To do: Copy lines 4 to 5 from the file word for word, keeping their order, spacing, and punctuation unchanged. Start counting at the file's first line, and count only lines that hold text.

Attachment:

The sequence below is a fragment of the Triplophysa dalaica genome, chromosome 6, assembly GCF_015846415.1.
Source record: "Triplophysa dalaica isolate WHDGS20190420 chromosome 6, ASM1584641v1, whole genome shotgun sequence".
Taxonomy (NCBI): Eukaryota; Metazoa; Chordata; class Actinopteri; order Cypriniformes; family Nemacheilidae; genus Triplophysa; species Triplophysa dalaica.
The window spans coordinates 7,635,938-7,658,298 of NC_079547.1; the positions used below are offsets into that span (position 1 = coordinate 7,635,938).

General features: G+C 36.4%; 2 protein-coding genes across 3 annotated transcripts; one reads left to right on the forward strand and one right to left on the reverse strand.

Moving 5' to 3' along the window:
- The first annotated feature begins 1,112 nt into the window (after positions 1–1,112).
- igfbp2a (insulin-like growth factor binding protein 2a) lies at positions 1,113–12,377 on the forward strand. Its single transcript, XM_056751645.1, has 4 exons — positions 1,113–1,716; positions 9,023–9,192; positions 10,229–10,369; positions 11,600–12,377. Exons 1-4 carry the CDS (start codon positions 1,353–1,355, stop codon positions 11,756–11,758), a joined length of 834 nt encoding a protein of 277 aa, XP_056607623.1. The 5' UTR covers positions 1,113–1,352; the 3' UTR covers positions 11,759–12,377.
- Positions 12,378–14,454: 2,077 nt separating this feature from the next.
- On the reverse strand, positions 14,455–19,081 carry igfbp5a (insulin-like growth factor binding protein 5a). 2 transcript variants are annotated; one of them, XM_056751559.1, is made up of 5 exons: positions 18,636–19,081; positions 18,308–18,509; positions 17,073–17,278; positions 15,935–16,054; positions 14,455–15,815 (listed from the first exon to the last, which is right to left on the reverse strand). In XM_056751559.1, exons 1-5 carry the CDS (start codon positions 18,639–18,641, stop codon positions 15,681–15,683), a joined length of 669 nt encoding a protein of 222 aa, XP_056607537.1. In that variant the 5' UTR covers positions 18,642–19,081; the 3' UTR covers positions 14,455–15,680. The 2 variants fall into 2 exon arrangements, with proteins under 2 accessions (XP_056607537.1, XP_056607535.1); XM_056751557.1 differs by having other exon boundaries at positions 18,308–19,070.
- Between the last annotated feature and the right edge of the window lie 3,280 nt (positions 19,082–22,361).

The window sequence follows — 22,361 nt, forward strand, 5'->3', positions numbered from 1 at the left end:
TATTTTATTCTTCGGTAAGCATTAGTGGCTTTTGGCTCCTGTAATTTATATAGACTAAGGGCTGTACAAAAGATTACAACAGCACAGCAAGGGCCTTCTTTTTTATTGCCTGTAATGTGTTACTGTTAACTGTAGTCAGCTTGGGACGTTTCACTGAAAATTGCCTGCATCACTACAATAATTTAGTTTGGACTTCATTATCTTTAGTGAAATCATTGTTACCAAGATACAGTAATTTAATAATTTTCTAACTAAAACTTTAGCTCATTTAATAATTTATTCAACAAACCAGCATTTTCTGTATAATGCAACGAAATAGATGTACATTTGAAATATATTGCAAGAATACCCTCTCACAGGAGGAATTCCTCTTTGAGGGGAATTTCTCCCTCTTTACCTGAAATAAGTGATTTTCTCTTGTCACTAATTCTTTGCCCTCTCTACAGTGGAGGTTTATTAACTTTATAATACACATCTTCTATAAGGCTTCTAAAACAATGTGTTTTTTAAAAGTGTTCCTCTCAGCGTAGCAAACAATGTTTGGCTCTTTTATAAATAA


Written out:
The window spans coordinates 7,635,938-7,658,298 of NC_079547.1; the positions used below are offsets into that span (position 1 = coordinate 7,635,938).

General features: G+C 36.4%; 2 protein-coding genes across 3 annotated transcripts; one reads left to right on the forward strand and one right to left on the reverse strand.